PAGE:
And for those who will fight this with all their hearts, those who will cringe at the possibility that God may not in fact hate fags, I think it may be time that you go and pack your bags. Because God isn’t needing your services any longer. Do I need to say this any more strongly?
Imagine if Quentin Crisp, Joel Osteen and e. e. cummings co-parented a child and you have a good idea of what James Alexander Langteaux’s writing style is like. Normal conventions of paragraphing, formatting, and punctuation are played with liberally, and the book sways between preaching James’ understanding of God’s love and recalling some of his sexual adventures (not in graphic porn detail, but to relate to a higher point that the adventure led him to discover). Gay Conversations with God goes to some length to discuss the Biblical foundation and Christian arguments for the hatred directed at gays and lesbians, reframing those passages that are so frequently quoted to show that perhaps they are not the condemnation that evangelical Christians claim them to be.
He also points out the hypocrisy of many churches. For example, he notes that while preachers rail against homosexuality, they have very little to say on the subject of divorce since “far fewer tithes would roll in. So we wink at the associate pastor and his lovely new wife. While we beat the homosexual within an inch of his wretched life.”
The book covers the whole of James’ life, not just his years working in television, which he discusses in more detail in his other books. Still, it’s the story that concludes the book that is most touching. Without spoilers, it involves a conversation Langteaux had with Twyla, a woman he met on a plane. Sitting beside her, he was quick to judge her as some wretched soul in a muumuu, while she apparently was judging him as some “dumb fag”. Despite having the feeling that God wanted James to talk to her, the two sat silent for most of the flight. When the walls of judgment finally came down, they had a life-transforming experience, so much so that James devoted the book to her.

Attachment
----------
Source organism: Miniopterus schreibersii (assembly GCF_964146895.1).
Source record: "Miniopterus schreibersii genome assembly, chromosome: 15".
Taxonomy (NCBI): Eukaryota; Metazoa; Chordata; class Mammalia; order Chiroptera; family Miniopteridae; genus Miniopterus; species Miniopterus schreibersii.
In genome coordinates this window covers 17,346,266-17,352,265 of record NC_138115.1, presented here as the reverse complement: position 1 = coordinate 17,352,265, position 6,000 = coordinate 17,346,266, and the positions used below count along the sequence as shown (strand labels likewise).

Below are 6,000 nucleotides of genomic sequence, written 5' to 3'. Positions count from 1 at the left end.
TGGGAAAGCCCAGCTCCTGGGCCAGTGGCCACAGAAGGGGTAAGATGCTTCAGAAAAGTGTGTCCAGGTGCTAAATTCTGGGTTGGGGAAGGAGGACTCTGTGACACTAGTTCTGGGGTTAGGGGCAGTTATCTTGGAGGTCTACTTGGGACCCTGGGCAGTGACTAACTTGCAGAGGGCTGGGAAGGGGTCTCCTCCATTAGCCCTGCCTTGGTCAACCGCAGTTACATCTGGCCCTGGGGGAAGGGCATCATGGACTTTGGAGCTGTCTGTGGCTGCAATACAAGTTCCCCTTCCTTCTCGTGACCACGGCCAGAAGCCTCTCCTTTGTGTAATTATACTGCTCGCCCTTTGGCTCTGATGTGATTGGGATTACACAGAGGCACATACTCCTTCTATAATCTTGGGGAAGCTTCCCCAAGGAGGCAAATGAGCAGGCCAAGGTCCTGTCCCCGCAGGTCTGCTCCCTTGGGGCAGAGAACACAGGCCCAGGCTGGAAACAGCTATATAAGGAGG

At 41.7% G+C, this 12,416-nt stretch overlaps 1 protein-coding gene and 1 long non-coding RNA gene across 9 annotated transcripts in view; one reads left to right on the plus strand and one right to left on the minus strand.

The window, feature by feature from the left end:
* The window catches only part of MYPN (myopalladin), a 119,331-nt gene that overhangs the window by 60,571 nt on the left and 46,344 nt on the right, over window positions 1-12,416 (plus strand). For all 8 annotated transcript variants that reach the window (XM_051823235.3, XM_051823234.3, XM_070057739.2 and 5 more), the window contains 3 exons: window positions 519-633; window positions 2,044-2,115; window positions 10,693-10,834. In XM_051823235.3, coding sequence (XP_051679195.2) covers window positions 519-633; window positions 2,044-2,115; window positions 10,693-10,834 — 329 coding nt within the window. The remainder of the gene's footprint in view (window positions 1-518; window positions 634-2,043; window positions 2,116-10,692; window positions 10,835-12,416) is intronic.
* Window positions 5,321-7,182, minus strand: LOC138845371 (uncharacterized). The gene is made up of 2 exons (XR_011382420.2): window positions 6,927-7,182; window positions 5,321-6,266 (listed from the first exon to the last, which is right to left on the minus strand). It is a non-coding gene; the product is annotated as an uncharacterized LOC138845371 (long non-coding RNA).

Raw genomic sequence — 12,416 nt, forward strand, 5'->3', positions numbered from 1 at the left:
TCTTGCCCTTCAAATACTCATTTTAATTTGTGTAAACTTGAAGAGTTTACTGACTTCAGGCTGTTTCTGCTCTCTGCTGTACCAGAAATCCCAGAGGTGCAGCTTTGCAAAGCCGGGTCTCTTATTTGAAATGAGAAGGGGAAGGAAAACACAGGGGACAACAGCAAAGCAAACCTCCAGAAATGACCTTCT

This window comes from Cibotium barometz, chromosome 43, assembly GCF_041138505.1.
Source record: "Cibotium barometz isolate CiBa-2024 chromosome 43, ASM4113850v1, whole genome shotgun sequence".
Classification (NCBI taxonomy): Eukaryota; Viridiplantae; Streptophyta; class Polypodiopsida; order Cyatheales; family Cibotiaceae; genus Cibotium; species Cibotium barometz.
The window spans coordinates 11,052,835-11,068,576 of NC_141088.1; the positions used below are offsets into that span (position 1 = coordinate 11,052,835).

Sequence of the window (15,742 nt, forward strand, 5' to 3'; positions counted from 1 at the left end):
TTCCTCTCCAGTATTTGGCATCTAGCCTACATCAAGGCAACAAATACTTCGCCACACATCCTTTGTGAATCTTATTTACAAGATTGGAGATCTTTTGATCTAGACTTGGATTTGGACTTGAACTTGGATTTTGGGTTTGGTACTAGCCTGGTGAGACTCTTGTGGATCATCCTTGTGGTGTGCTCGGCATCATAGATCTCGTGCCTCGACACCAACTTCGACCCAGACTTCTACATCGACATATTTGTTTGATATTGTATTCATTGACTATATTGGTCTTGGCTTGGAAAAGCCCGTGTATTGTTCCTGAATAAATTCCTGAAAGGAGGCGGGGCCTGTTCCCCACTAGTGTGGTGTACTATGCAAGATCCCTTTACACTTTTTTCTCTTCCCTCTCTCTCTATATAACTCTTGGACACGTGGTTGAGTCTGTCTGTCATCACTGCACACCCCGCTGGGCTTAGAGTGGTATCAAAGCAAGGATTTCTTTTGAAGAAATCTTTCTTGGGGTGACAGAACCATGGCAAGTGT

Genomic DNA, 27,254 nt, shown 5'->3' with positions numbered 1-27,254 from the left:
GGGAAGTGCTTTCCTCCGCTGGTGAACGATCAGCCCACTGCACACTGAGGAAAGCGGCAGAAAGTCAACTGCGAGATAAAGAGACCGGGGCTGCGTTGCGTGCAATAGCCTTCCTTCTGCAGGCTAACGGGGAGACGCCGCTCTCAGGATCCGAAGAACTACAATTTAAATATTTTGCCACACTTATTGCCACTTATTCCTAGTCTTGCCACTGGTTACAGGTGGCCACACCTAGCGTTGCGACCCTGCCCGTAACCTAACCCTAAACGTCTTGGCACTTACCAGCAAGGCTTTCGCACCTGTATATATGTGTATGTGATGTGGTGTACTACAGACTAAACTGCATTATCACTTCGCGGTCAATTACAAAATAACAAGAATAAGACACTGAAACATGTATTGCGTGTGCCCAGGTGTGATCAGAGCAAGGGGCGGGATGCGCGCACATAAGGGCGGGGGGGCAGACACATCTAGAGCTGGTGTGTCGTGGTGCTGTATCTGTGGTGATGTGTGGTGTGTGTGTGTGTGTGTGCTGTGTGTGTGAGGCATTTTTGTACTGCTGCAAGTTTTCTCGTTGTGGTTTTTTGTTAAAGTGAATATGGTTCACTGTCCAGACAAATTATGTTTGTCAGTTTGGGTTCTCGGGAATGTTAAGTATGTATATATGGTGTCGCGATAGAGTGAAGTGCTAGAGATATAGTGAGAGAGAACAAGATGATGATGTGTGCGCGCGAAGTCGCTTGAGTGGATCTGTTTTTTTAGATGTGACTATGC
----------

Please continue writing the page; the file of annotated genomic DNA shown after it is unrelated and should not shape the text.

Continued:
Still, Gay Conversations with God isn’t 173 pages of preaching and heart-tugging stories. What makes it enjoyable to read is Langteaux’s sense of humor. At one point, he breaks away from the narrative to notify the reader that “the next chapter was going to be the big musical. I mean, what gay book is to be taken seriously without the grandeur and spectacle of an epic musical?” However, those plans are thwarted when the producers of Les Miserables refuse to allow him to reprint any of the lyrics from the musical in the book. His solution? “There are no copyright laws about humming! I could hint at the lyrics, remind you of the scene and you could all hum super quietly at home.” This is precisely what he does throughout the next chapter, pushing the boundaries as much as possible: “One day more! It’s ok, kids, we can legally use song titles. Just hum along as if it were a lyric.”
Both Langteaux and Griffith have become leading voices in the discussion about how one can align a deeply personal relationship with God and still be supportive of the LGBT community. Not only are they living examples of true Christian love, they are teaching others about the teachings of God. Even non-believers can learn lessons on the nature of love from these two. Still, there are those who would argue that both are wrong, that homosexuality is and will always be a path to eternal Damnation. When you hear those words, Langteauxhas some advice for you:
So when someone tells you that God Hates Fags—you can know in an instant that you are talking to the father of lies, because that God does not exist. Just the opposite—you are a treasure in your Father’s eyes.